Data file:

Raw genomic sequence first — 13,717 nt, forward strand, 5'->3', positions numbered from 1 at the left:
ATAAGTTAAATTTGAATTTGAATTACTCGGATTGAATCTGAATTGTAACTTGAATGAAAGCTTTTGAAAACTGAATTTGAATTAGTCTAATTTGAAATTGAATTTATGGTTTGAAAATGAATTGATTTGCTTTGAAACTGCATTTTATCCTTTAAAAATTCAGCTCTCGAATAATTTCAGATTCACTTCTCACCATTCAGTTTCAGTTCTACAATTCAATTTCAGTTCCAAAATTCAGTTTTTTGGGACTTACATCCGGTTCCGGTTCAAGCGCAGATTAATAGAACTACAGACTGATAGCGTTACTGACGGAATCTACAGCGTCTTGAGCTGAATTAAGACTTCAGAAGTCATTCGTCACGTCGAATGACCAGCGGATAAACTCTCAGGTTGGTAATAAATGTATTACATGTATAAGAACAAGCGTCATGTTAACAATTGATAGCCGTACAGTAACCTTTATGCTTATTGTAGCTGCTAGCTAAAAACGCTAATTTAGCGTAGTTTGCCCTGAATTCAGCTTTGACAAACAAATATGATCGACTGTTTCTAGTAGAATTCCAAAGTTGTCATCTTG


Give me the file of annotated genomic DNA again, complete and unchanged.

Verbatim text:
Raw genomic sequence first — 13,717 nt, forward strand, 5'->3', positions numbered from 1 at the left:
ATAAGTTAAATTTGAATTTGAATTACTCGGATTGAATCTGAATTGTAACTTGAATGAAAGCTTTTGAAAACTGAATTTGAATTAGTCTAATTTGAAATTGAATTTATGGTTTGAAAATGAATTGATTTGCTTTGAAACTGCATTTTATCCTTTAAAAATTCAGCTCTCGAATAATTTCAGATTCACTTCTCACCATTCAGTTTCAGTTCTACAATTCAATTTCAGTTCCAAAATTCAGTTTTTTGGGACTTACATCCGGTTCCGGTTCAAGCGCAGATTAATAGAACTACAGACTGATAGCGTTACTGACGGAATCTACAGCGTCTTGAGCTGAATTAAGACTTCAGAAGTCATTCGTCACGTCGAATGACCAGCGGATAAACTCTCAGGTTGGTAATAAATGTATTACATGTATAAGAACAAGCGTCATGTTAACAATTGATAGCCGTACAGTAACCTTTATGCTTATTGTAGCTGCTAGCTAAAAACGCTAATTTAGCGTAGTTTGCCCTGAATTCAGCTTTGACAAACAAATATGATCGACTGTTTCTAGTAGAATTCCAAAGTTGTCATCTTG